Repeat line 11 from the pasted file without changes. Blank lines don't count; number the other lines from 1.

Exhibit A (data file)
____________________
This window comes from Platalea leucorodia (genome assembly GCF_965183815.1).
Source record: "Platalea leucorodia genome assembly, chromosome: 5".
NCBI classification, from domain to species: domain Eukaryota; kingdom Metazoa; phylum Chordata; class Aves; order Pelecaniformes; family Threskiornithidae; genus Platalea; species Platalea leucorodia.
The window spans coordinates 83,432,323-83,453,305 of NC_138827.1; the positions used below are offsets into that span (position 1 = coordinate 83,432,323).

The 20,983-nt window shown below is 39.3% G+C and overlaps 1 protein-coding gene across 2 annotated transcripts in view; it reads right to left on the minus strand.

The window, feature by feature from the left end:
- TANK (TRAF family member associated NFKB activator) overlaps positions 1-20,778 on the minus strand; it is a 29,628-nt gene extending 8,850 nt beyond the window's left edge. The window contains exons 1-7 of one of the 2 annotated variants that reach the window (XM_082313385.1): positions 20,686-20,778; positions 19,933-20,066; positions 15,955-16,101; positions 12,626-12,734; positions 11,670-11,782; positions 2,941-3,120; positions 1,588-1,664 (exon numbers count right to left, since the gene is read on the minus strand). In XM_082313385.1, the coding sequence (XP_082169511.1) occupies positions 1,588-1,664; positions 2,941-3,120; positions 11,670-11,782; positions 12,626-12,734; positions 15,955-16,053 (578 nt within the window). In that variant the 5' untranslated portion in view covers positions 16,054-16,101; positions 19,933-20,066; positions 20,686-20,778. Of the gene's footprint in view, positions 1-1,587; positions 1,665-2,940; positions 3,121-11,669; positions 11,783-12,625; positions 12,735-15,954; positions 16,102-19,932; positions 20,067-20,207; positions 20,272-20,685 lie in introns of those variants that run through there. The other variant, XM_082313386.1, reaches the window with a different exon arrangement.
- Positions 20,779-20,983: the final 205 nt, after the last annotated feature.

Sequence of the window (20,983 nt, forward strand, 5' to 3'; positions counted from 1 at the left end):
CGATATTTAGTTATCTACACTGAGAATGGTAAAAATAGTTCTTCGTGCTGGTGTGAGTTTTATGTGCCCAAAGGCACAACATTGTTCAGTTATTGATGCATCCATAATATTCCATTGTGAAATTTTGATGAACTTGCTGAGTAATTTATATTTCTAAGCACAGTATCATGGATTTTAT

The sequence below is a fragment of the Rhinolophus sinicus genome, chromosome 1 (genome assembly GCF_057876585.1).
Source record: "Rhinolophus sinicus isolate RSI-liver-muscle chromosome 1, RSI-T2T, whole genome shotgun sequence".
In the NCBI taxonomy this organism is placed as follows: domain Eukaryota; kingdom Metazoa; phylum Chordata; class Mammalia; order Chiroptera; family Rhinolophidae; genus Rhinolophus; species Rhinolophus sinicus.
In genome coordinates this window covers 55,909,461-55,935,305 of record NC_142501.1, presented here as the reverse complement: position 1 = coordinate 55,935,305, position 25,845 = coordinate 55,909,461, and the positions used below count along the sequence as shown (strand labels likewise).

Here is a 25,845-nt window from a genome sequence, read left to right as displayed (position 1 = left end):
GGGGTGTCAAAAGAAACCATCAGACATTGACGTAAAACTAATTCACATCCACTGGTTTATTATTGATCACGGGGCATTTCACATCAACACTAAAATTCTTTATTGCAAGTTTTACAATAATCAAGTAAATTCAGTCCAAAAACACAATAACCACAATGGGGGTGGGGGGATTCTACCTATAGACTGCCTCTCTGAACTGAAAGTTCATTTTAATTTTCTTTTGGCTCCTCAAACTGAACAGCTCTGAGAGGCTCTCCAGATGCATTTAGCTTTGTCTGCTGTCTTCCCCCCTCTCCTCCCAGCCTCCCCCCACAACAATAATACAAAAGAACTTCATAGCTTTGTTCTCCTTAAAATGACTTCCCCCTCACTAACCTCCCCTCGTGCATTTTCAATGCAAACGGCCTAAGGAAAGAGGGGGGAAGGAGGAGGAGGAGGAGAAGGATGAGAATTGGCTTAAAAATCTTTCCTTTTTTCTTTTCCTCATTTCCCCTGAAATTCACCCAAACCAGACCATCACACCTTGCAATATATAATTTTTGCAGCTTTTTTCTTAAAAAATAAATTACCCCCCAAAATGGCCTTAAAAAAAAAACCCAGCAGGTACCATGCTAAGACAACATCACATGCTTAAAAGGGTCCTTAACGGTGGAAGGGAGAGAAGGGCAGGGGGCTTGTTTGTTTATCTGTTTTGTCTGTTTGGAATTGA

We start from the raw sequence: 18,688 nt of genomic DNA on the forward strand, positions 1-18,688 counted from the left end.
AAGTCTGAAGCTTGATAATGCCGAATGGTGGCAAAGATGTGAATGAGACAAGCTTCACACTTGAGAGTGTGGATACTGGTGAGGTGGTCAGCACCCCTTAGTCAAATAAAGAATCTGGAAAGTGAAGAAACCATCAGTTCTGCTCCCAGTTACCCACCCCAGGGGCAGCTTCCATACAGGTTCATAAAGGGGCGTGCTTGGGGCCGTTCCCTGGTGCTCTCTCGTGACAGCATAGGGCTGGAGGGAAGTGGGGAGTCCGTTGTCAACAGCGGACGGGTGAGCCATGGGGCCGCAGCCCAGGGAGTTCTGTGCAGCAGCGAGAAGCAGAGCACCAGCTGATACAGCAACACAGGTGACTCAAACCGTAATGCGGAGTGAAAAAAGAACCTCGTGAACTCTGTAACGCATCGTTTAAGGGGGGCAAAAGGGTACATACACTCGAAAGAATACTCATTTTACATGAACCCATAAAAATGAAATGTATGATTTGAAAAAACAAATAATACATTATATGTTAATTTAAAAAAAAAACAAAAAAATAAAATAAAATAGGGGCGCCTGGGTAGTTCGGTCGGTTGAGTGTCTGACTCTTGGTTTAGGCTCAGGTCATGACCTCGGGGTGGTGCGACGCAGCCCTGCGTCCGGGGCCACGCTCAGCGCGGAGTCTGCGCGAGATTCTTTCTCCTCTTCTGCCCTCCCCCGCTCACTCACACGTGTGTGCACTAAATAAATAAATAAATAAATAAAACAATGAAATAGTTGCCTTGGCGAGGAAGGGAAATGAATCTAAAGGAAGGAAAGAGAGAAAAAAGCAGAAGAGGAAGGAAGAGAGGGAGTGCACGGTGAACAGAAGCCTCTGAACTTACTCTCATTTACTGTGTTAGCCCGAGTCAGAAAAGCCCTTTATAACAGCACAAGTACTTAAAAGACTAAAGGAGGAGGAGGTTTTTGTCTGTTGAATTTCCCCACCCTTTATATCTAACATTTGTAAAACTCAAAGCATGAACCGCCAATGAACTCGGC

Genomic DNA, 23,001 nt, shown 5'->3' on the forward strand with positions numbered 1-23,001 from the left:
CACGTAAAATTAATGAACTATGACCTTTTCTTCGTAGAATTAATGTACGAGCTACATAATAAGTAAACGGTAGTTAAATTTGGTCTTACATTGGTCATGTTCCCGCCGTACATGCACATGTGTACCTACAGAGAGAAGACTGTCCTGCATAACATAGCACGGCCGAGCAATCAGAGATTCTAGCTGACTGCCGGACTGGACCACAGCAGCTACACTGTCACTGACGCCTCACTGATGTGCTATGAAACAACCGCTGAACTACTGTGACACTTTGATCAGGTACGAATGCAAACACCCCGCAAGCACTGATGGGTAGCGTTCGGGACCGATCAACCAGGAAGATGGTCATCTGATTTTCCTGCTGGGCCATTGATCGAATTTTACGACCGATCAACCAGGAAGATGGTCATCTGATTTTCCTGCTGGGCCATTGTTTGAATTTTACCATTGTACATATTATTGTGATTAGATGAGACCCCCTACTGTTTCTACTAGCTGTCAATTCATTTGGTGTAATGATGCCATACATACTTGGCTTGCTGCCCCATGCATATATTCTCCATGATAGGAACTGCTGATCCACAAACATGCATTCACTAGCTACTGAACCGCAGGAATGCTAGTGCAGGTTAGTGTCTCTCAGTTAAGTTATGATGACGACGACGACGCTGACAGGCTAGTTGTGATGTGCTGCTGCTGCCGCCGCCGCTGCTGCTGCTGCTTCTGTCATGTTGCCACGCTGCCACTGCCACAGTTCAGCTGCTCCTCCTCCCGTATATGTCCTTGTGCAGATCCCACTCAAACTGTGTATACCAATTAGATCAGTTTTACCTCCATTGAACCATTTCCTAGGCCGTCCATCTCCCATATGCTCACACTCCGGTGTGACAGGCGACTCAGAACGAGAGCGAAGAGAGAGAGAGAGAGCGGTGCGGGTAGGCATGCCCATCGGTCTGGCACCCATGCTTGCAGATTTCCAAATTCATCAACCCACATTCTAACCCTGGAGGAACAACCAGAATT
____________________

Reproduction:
The sequence below is a fragment of the Rhinolophus sinicus genome, chromosome 1 (genome assembly GCF_057876585.1).